### Concerns about robustness to hyperparameters

All our previous results used hyperparameter optimization. While we strongly encourage a thorough hyperparameter optimization, a user with limited time might just do a limited hyperparameter search. Thus, it is helpful to know how sensitive results may be to varying hyperparameters. We tested the performance of the feedforward neural network while varying the following two hyperparameters: the number of units and the dropout rate (a regularization hyperparameter for neural networks). We held the third hyperparameter in our code package, the number of training epochs, constant at 10. We found that the performance of the neural network was generally robust to large changes in the hyperparameters (Fig. 6). As an example, for the somatosensory cortex dataset, the peak performance of the neural network was *R*^{2} = 0.86 with 1000 units and 0 dropout, and virtually the same (*R*^{2} = 0.84) with 300 units and 30% dropout. Even when using limited data, neural network performance was robust to hyperparameter changes. For instance, when training the somatosensory cortex dataset with 1 min of training data, the peak performance was *R*^{2} = 0.77 with 700 units and 20% dropout. A network with 300 units and 30% dropout had *R*^{2} = 0.75. Note that the hippocampus dataset, in particular when using limited training data, did have greater variability, emphasizing the importance of hyperparameter optimization on sparse datasets. However, for most datasets, researchers should not be concerned that slightly nonoptimal hyperparameters will lead to largely degraded performance.

## Discussion

Here we have provided a tutorial, code package, and demonstrations of the use of machine learning for neural decoding. Our comparisons, which were made using the code we have published online, show that machine learning works well on typical neural decoding datasets, outperforming traditional decoding methods. In our demonstration, we decoded continuous-valued variables. However, these same methods can be used for classification tasks, which often use classic decoders such as logistic regression and support vector machines. Our available code also includes classification methods.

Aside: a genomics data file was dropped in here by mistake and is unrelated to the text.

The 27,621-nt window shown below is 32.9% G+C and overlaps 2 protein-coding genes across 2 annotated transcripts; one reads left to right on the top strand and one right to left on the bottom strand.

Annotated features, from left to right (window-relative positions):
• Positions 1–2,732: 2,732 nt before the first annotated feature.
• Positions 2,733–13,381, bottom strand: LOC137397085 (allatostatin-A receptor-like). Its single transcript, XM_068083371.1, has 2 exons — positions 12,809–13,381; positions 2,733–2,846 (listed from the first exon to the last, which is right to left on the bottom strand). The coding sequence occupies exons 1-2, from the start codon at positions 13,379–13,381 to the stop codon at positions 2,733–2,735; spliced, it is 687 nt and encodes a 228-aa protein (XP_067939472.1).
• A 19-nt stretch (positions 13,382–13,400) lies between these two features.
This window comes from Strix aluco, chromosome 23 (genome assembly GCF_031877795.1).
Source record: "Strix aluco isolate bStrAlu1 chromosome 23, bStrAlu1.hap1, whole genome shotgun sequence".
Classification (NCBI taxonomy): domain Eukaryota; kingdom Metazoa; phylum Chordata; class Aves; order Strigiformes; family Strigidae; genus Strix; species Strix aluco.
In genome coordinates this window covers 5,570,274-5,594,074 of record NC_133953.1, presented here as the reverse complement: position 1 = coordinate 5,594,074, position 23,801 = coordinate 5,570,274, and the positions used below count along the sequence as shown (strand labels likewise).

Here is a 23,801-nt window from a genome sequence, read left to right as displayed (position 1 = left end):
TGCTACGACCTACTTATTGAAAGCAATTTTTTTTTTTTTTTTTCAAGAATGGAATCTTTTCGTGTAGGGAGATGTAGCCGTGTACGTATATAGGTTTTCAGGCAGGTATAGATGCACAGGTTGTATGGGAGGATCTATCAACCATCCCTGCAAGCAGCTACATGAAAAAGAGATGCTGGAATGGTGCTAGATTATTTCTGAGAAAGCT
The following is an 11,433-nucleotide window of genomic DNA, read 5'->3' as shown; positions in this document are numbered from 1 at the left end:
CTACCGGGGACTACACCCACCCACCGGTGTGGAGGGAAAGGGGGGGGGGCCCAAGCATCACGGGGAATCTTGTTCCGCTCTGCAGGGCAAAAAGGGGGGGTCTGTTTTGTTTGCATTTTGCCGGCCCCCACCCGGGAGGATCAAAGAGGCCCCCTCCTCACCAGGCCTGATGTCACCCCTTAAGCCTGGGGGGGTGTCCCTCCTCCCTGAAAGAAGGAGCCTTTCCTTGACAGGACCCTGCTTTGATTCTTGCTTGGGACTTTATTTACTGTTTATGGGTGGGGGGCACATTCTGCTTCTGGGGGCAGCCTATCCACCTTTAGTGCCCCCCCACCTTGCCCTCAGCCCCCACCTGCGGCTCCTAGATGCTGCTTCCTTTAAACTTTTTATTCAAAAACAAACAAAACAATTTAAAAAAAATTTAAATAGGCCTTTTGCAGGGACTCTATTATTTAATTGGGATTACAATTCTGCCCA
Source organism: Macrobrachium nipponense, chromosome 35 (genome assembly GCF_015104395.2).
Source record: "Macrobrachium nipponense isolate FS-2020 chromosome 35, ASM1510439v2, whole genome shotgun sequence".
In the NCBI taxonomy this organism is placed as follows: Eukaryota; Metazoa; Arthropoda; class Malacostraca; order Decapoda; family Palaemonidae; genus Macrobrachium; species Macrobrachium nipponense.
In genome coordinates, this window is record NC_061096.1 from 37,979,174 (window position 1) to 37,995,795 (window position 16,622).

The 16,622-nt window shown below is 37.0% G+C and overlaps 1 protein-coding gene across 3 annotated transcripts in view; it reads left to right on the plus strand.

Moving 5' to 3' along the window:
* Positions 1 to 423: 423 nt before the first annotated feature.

We find it particularly interesting that the neural network methods worked so well with limited data, counter to the common perception. We believe the explanation is simply the size of the networks. For instance, our networks have on the order of 10^{5} parameters, while common networks for image classification (Krizhevsky et al., 2012) can have on the order of 10^{8} parameters. Thus, the smaller size of our networks (hundreds of hidden units) may have allowed for excellent prediction with limited data (Zhang et al., 2016). Moreover, the fact that the tasks we used had a low-dimensional structure, and therefore the neural data were also likely low dimensional (Gao et al., 2017), might allow high decoding performance with limited data.

In order to find the best hyperparameters for the decoding algorithms, we used a Bayesian optimization routine (Snoek et al., 2012) to search the hyperparameter space (see Demonstration methods). Still, it is possible that, for some of the decoding algorithms, the hyperparameters were nonoptimal, which would have lowered overall accuracy. Moreover, for several methods, we did not attempt to optimize all the hyperparameters. We did this to simplify the use of the methods and to decrease computational runtime during hyperparameter optimization, and because optimizing additional hyperparameters (beyond default values) did not appear to improve accuracy. For example, for the neural nets we used dropout but not L1 or L2 regularization, and for XGBoost we optimized less than half the available hyperparameters designed to avoid overfitting. While our preliminary testing with additional hyperparameters did not appear to change the results significantly, it is possible that some methods did not achieve optimal performance.